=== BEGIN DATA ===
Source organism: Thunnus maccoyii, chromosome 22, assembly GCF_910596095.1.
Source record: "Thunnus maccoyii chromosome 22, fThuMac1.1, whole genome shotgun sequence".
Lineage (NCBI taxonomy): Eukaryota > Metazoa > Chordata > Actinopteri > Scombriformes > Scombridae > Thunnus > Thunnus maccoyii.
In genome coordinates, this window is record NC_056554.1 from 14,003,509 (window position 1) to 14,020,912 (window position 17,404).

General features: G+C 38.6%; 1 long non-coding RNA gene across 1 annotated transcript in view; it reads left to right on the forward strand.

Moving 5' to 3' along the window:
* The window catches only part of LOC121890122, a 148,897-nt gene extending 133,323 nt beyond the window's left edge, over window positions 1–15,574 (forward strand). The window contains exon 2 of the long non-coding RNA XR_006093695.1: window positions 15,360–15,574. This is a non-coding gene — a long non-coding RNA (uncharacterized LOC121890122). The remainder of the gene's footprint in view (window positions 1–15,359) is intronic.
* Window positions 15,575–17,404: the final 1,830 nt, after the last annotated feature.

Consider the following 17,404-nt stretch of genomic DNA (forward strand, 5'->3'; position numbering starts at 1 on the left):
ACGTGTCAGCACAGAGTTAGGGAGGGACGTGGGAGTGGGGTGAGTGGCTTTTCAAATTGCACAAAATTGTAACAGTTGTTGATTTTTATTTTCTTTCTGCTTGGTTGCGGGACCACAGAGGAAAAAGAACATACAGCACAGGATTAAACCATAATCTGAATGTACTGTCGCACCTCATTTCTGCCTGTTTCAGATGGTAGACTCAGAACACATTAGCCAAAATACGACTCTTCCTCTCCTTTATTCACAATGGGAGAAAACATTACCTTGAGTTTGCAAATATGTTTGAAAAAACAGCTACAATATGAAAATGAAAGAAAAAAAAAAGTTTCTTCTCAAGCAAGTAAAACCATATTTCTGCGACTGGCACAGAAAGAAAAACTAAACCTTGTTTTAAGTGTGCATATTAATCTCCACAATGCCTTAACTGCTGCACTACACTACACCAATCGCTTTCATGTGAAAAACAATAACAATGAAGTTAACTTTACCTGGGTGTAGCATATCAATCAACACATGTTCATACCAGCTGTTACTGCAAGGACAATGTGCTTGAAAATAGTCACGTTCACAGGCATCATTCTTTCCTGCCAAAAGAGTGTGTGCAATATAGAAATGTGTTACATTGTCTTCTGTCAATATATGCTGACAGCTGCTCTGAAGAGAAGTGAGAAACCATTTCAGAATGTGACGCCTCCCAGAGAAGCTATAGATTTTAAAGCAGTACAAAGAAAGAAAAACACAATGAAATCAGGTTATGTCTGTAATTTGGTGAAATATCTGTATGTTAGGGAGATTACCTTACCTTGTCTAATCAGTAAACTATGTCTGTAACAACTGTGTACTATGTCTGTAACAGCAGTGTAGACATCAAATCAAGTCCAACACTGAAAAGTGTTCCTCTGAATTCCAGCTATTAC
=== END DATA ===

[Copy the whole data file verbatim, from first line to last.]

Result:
Source organism: Thunnus maccoyii, chromosome 22, assembly GCF_910596095.1.
Source record: "Thunnus maccoyii chromosome 22, fThuMac1.1, whole genome shotgun sequence".
Lineage (NCBI taxonomy): Eukaryota > Metazoa > Chordata > Actinopteri > Scombriformes > Scombridae > Thunnus > Thunnus maccoyii.
In genome coordinates, this window is record NC_056554.1 from 14,003,509 (window position 1) to 14,020,912 (window position 17,404).

General features: G+C 38.6%; 1 long non-coding RNA gene across 1 annotated transcript in view; it reads left to right on the forward strand.

Moving 5' to 3' along the window:
* The window catches only part of LOC121890122, a 148,897-nt gene extending 133,323 nt beyond the window's left edge, over window positions 1–15,574 (forward strand). The window contains exon 2 of the long non-coding RNA XR_006093695.1: window positions 15,360–15,574. This is a non-coding gene — a long non-coding RNA (uncharacterized LOC121890122). The remainder of the gene's footprint in view (window positions 1–15,359) is intronic.
* Window positions 15,575–17,404: the final 1,830 nt, after the last annotated feature.

Consider the following 17,404-nt stretch of genomic DNA (forward strand, 5'->3'; position numbering starts at 1 on the left):
ACGTGTCAGCACAGAGTTAGGGAGGGACGTGGGAGTGGGGTGAGTGGCTTTTCAAATTGCACAAAATTGTAACAGTTGTTGATTTTTATTTTCTTTCTGCTTGGTTGCGGGACCACAGAGGAAAAAGAACATACAGCACAGGATTAAACCATAATCTGAATGTACTGTCGCACCTCATTTCTGCCTGTTTCAGATGGTAGACTCAGAACACATTAGCCAAAATACGACTCTTCCTCTCCTTTATTCACAATGGGAGAAAACATTACCTTGAGTTTGCAAATATGTTTGAAAAAACAGCTACAATATGAAAATGAAAGAAAAAAAAAAGTTTCTTCTCAAGCAAGTAAAACCATATTTCTGCGACTGGCACAGAAAGAAAAACTAAACCTTGTTTTAAGTGTGCATATTAATCTCCACAATGCCTTAACTGCTGCACTACACTACACCAATCGCTTTCATGTGAAAAACAATAACAATGAAGTTAACTTTACCTGGGTGTAGCATATCAATCAACACATGTTCATACCAGCTGTTACTGCAAGGACAATGTGCTTGAAAATAGTCACGTTCACAGGCATCATTCTTTCCTGCCAAAAGAGTGTGTGCAATATAGAAATGTGTTACATTGTCTTCTGTCAATATATGCTGACAGCTGCTCTGAAGAGAAGTGAGAAACCATTTCAGAATGTGACGCCTCCCAGAGAAGCTATAGATTTTAAAGCAGTACAAAGAAAGAAAAACACAATGAAATCAGGTTATGTCTGTAATTTGGTGAAATATCTGTATGTTAGGGAGATTACCTTACCTTGTCTAATCAGTAAACTATGTCTGTAACAACTGTGTACTATGTCTGTAACAGCAGTGTAGACATCAAATCAAGTCCAACACTGAAAAGTGTTCCTCTGAATTCCAGCTATTAC